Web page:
Go girls

Gogirlsmusic.com presents a day full of female-fueled music—you and MusiCares benefit.


Sit and Spin, 441-9484, $10 noon-1 a.m. Sat., Sept. 29

THE IDEA OF "starving artists" is unfortunately not just an idea for many in the creative communities. Without any sort of structured system to provide health care, affordable and accessible substance abuse recovery options, retirement funds, and crisis relief, the artistically inclined often end up shelving their talents in order to simply survive. MusiCares, established in 1989, strives to help musicians and those involved in the industry continue their work by providing those services in times of trouble. That nonprofit should get a boost this week from an all-day show put on by GoGirlsMusic.com. A grassroots, member-run, Web-hosted organization, GoGirlsMusic provides support and promotion to women in music. Local singer/songwriter and GoGirls member Susan Robkin is coordinating Saturday's event, featuring 10 local acts playing 14 sets; 10 daytime, all-ages performances and four headliners for the nighttime 21-and-over shows.

Kellee Bradley (noon-12:30 p.m.) Dedicated to Carole King, Joni Mitchell, Billie Holiday, and the Carpenters, Bradley's self-released The Season is warm, adult-contemporary folk. Fans of traditional Irish standards will be pleased with Bradley's version of "Bold Fenian Men." Last month, Bradley opened for John Mellencamp at the Gorge.

Bangover (12:45-1:15 p.m.) Hook-heavy female-fronted groove rock for fans of '80s rock chicks, Southern rock guitar riffs, and lots of bottom-heavy bass.

Murder of Crows (1:30-2 p.m.) Where Black Sabbath meets black lipstick, the dark and heavy rock of Murder of Crows is led by the Siouxsie-inspired vocals of J Kovach. Their recently released Under the Flesh should make plenty of fans in the goth-and-metal underworld.

Hand to Mouth (2:15-2:45 p.m.) No information available.

Susan Robkin (3-3:30 p.m.) Robkin's folk-rooted longing songs have garnered attention from MTV (two were included in the 10th season of Road Rules), AEI Music, and the Pacific Northwest branch of the Recording Academy. Owing as much to Annie Lennox as Sarah McLachlan, Robkin's whispery, gravel-road vocals are perfectly suited for VH1-style hits.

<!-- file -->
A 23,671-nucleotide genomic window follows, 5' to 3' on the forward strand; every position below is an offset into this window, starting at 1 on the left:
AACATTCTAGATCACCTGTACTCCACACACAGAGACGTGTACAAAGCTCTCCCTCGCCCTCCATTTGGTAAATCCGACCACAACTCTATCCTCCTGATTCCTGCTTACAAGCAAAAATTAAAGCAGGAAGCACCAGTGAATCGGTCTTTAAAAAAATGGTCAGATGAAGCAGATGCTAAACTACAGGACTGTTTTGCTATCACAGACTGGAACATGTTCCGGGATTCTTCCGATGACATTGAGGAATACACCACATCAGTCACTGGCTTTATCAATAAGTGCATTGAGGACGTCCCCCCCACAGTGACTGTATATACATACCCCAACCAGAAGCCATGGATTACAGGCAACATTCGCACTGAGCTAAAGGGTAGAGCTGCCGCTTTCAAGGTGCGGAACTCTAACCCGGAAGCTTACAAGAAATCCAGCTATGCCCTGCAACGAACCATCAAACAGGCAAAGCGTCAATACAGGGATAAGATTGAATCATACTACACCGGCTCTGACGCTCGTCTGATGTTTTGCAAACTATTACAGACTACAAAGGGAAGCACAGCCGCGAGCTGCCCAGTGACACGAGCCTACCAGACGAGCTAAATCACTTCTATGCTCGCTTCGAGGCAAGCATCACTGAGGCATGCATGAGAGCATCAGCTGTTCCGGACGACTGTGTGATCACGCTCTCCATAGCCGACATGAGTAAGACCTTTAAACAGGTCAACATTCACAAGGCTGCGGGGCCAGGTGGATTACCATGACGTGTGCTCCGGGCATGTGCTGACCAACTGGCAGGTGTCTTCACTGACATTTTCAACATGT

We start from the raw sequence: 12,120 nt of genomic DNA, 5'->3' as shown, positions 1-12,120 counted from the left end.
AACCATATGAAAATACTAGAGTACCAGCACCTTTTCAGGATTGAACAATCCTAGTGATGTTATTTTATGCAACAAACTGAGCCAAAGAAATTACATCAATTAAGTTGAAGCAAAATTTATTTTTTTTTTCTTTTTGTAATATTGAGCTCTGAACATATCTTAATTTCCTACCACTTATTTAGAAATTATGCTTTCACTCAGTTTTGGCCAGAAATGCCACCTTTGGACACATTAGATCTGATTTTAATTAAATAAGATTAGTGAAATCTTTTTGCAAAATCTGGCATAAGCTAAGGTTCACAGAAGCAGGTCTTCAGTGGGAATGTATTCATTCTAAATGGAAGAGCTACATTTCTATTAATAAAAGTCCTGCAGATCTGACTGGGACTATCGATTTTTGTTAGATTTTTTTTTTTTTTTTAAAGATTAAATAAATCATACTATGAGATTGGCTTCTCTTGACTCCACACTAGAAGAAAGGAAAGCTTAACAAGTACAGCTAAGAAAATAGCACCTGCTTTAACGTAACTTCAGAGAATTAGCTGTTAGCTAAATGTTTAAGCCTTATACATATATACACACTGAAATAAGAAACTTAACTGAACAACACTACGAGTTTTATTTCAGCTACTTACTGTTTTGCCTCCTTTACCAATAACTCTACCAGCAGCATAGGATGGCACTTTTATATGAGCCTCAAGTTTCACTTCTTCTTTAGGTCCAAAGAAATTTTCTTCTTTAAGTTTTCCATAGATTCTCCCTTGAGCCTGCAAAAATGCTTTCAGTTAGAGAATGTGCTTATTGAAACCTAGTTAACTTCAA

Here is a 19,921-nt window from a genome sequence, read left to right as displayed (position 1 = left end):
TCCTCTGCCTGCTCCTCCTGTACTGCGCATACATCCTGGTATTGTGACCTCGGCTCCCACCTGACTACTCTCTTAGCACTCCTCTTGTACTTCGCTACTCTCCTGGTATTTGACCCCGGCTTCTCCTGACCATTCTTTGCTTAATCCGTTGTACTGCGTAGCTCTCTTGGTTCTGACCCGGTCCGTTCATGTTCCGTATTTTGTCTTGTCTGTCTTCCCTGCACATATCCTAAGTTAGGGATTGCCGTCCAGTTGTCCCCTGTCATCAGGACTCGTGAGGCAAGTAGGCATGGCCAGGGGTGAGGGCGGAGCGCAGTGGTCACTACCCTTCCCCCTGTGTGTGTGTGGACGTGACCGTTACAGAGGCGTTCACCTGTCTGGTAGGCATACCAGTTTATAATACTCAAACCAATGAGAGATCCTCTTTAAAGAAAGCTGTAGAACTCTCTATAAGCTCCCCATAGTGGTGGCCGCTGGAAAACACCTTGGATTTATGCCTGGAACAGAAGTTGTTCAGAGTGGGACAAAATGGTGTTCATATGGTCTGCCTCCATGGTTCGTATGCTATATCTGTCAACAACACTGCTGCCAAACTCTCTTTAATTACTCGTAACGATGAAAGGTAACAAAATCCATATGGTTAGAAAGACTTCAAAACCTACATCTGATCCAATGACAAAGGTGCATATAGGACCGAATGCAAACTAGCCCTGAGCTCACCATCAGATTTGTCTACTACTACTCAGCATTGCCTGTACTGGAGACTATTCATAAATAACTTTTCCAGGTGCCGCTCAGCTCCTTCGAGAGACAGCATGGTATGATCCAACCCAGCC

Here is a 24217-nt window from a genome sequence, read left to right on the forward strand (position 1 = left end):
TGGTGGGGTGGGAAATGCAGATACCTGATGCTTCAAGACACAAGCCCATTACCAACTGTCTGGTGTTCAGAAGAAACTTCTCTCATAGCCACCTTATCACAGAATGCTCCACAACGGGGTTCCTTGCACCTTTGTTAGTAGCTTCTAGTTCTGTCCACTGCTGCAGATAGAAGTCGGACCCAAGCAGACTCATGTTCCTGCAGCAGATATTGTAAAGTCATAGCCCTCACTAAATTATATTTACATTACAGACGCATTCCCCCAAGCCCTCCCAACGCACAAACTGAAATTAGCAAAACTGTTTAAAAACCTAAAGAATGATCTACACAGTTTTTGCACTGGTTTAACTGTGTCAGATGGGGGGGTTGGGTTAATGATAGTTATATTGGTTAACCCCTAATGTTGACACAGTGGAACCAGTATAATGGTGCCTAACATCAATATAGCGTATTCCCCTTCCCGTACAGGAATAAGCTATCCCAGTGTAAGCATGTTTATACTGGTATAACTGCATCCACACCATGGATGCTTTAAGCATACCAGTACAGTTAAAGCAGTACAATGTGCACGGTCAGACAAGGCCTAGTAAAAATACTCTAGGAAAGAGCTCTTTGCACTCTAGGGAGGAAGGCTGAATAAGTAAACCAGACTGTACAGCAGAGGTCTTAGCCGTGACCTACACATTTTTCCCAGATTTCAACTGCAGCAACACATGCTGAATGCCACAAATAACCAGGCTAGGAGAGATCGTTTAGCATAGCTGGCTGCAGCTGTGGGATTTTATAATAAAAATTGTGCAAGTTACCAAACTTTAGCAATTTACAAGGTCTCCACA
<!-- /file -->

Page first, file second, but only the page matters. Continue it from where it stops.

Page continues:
Honey Tongue (3:45-4:15 p.m.) Blues-based guitar rock with hints of Eddie Vedder's strain, Bonnie Raitt, Janis Joplin, and a more mature Fiona Apple.

Mary Lydia Ryan (4:15-5 p.m.) No information available.

JR (5:15-5:55 p.m.) No information available.

Quistaday (6:10-6:50 p.m.) Liz Aday and Chad Quist (get it? Quistaday) create poppy moments out of keyboard samples and soothing vocals. Fans of Pat Benatar might get a kick out of the slightly goofy track "GIANT," an accolade to the '80s star, which goes "Black vinyl, blue butterfly, big letters/I recognize/she's singing to me."

Radio Star (7-7:40 p.m.) It's hard to escape a comparison to Ani Difranco when dealing with an all-female lineup, but with Radio Star's Jennifer Savage, the parallel is justified. Rolling acoustic guitars and a breathless stream of ranting vocals put Radio Star in line with Difranco and other like-minded and energetic coffee house divas.

Hand to Mouth (9-9:45 p.m.) 21-and-over show, see above.

Mary Lydia Ryan (10-10:45 p.m.) 21-and-over show.

Susan Robkin (11-11:45 p.m.) 21-and-over show, see above.

Honey Tongue (midnight-12:45 a.m.) 21-and-over show, see above.



Since 1993, in the wake of the still-unsolved murder of local musician Mia Zapata, Home Alive has struggled against violence by providing Seattle area residents with self-defense classes, workshops, and public education. Recently hit with the same financial hardships that many non- and for-profit activists have faced, Home Alive will soon make the transition from a staff-run to a volunteer-driven project. Over the coming months, Home Alive will need to pare down their classes and workshops. They may also need to vacate their office spaces, which will leave the organization without a venue to hold its events. Volunteers, founding members, and instructors remain hopeful that their work will continue, but they are looking to the community now, more than ever, for financial support.

In October, Home Alive will host a one-day conference aimed at youth, music, and anti-racist endeavors called "Culture Jamming: The Revolution Will Have a Beat." The day-long event will include a discussion led by a former KKK member and a workshop focusing on creating strong music-based networks, and will culminate with a rock show at the Vera Project's temporary home, Local 46. This event is emblematic of the work that Home Alive strives to complete. The organizers believe music can create space for thoughtfulness and introspection and eventually lead to positive change.

If you'd like to find out how you can help Home Alive to continue working toward their goals, visit www.homealive.org.


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